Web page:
Graphene could be used in a number of ways to dissipate heat. For instance, it would work better than carbon nanotubes for making heat-dissipating, electrically conducting interconnects between transistors. Used as a heat spreader in a 3-D chip, it could be paired with thermal vias made of carbon fiber or carbon nanotubes. In situations where graphene's high electrical conductivity would prove a problem, it could be combined with an unconventional electrical insulator like synthetic diamond. If necessary, graphene can be converted into an electrical insulator by irradiating it with low-energy electrons.
In short, incorporating graphene into chip designs could yield devices that are faster, less noisy, and run cooler. Of course, the usefulness of graphene—or, for that matter, of diamond or carbon nanotubes—will depend not just on their physical characteristics but also on their cost and their compatibility with existing chip-manufacturing technology. It's also possible that the high thermal conductivity of graphene may decrease when it is embedded between layers of other materials or when the number of atomic layers gets too high. The exact extent of such changes is a matter of ongoing research. Still, the results so far provide reasons to be optimistic about graphene.
Managing heat in a nanoscale device becomes even more complex as chip designers continue to boost IC speeds while shrinking transistor channels. The relentless push of Moore's Law, which holds that the number of transistors per chip doubles roughly every 18 months, has led to ever higher speeds and drive currents and ever smaller chip features.
The speed and current limits of a chip are proportional to the electron mobility of the semiconductor materials used in its construction. In silicon at room temperature, electron mobility is mainly limited by phonons, which cause the electrons to scatter. A higher electron mobility usually corresponds to weaker electron-phonon interactions and thus less heat generation.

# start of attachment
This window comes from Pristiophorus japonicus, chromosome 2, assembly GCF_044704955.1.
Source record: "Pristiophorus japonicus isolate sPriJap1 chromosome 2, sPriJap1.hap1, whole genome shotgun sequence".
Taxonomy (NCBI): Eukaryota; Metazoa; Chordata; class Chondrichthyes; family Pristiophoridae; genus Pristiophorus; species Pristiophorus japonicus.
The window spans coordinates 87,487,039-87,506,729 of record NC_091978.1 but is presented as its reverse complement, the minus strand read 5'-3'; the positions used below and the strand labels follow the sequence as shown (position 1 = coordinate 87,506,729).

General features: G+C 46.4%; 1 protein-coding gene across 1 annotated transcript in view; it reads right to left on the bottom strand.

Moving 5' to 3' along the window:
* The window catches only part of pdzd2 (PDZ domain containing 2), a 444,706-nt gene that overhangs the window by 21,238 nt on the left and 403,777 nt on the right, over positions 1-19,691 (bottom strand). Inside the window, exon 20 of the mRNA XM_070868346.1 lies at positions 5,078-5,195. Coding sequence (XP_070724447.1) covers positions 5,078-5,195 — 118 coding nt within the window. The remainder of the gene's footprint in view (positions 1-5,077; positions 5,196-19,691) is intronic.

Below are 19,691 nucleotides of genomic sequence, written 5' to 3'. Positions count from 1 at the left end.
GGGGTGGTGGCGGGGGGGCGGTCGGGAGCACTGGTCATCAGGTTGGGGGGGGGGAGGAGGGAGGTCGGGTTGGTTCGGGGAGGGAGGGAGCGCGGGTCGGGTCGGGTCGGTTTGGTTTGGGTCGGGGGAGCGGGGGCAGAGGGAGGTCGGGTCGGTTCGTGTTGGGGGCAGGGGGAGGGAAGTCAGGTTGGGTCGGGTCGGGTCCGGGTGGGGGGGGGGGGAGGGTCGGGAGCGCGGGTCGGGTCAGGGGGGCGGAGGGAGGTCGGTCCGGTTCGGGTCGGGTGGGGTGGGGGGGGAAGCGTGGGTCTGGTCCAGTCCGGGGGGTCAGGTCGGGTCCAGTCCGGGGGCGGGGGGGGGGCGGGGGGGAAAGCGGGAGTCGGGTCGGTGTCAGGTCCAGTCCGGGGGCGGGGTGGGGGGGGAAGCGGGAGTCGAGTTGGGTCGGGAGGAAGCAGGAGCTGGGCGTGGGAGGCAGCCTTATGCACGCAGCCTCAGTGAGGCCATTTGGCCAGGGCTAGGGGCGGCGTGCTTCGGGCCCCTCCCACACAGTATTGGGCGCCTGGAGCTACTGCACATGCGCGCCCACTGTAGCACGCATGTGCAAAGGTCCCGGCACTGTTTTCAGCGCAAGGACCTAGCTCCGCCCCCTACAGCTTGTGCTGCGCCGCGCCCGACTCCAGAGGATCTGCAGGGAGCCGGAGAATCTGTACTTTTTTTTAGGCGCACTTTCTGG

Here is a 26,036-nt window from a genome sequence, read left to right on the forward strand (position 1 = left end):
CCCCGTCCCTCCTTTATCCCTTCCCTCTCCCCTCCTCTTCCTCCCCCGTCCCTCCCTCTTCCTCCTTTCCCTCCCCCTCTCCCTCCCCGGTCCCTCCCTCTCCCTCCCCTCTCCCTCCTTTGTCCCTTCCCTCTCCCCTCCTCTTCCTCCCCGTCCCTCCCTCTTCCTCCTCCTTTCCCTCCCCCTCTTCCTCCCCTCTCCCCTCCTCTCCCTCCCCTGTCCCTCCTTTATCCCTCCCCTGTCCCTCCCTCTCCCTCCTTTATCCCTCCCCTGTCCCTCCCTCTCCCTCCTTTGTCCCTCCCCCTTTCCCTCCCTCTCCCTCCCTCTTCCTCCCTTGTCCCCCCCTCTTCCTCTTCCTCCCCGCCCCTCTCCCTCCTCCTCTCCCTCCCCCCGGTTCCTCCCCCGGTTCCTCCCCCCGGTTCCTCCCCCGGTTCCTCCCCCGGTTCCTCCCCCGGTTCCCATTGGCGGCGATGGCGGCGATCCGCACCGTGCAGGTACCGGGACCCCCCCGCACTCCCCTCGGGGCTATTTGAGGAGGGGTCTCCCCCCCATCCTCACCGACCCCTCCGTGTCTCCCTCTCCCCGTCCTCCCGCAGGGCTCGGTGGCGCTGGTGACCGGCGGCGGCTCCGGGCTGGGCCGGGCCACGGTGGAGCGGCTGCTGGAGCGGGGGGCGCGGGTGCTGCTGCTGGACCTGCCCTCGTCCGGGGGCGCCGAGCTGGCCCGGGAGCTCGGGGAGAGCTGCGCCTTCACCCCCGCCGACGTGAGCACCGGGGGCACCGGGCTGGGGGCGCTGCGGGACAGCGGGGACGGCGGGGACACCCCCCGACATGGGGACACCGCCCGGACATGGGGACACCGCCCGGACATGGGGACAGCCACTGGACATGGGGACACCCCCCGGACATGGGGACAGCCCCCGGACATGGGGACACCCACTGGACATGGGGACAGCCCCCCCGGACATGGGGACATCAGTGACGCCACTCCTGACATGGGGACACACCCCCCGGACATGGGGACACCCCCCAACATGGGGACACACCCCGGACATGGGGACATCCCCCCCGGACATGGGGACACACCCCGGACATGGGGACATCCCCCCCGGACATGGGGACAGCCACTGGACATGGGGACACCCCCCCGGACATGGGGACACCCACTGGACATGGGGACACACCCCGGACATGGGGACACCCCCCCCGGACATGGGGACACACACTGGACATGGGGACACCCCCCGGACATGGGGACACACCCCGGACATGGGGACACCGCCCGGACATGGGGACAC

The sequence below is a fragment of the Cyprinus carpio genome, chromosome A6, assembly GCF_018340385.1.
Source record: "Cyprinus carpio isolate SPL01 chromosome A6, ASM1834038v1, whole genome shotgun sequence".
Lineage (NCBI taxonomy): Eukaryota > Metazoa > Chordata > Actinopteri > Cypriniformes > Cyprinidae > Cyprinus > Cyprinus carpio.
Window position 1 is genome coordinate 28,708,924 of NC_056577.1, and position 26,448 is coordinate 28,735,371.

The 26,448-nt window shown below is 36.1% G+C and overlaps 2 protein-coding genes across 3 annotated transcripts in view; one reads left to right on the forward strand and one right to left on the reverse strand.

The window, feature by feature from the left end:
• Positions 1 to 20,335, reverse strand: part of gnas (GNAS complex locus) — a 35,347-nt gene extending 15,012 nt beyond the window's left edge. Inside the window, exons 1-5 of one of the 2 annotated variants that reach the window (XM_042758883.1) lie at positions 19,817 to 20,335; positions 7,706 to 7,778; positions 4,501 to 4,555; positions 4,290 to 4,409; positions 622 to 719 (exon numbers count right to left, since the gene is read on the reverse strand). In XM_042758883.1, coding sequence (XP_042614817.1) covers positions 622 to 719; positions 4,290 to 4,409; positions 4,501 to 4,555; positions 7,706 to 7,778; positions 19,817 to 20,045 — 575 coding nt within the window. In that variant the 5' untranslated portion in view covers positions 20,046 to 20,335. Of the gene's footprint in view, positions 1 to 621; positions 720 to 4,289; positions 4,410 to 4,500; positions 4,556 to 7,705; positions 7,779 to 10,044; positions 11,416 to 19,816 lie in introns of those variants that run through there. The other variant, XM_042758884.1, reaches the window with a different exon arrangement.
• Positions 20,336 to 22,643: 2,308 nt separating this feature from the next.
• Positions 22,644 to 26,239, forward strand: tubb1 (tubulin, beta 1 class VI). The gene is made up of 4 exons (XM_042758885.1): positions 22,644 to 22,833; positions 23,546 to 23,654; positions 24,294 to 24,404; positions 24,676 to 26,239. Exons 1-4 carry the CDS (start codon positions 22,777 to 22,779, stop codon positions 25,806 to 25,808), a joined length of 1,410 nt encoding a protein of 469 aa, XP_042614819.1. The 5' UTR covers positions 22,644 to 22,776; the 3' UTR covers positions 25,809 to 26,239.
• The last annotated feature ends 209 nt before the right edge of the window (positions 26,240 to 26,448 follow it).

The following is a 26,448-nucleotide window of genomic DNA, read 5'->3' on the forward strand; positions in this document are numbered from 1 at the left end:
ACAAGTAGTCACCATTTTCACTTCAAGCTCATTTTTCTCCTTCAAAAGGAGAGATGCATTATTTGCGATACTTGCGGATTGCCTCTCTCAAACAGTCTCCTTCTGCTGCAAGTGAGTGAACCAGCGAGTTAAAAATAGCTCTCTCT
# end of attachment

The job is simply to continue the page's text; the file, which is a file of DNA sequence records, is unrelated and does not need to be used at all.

But efforts to increase electron mobility—and thus the speed and current a device can handle—can end up degrading the device's ability to dissipate heat. One approach, already used in conventional chips, is to create strain in the atomic lattice of the semiconductor substrate by forming it out of two materials with slightly mismatched lattice spacings. Often a combination of silicon and silicon germanium is used, the latter having slightly larger spacing between atoms.
A device that includes silicon germanium can have serious problems dissipating heat. That's because the thermal conductivity of SiGe, and of other alloys, is an order of magnitude smaller than that of its constituent semiconductors. So having a layer of SiGe in a device makes it more difficult for heat to escape from the transistor channel to the heat sink. In nanoscale chip architectures, problems caused by overheating in the transistor channels can cancel out any gains in mobility achieved by straining the lattice.
There may be ways to both enhance electron mobility and improve heat removal by devising ways to control the flow of phonons in the device. Such methods are termed phonon engineering. Our theoretical work suggests that sandwiching silicon nanowires or ultrathin silicon films between layers of diamond can increase electron mobility if the interface is good. Diamond not only has a high thermal conductivity, it is also acoustically harder than silicon (acoustical hardness is a product of a material's sound velocity and its mass density) and can be exploited to modify the phonon dispersion within the material. The acoustical mismatch between the silicon and diamond acts to partially suppress the phonons and electron-phonon scattering that would otherwise slow electrons down. Initial experimental results are encouraging, but the quality of the interface continues to be an issue. The rapid progress in depositing synthetic diamond films on silicon achieved in industry and research labs gives us hope that composite wafers with optimized phonon properties may soon become a reality. In other studies, we are investigating the usefulness of graphene for redirecting and controlling the phonons.
What other ways are there to deal with excessive heat? One promising new technology is thermoelectric cooling, either of the entire chip or of local hot spots. A thermoelectric cooler is essentially a heat pump that transfers heat from one side to the other when current is run through it. By design, it has no moving parts or liquid components and can be very robust and compact. Such devices are already being used to cool solid-state lasers and LEDs—and beer: The same basic technology can be found in those portable coolers that plug into the cigarette lighter of your car.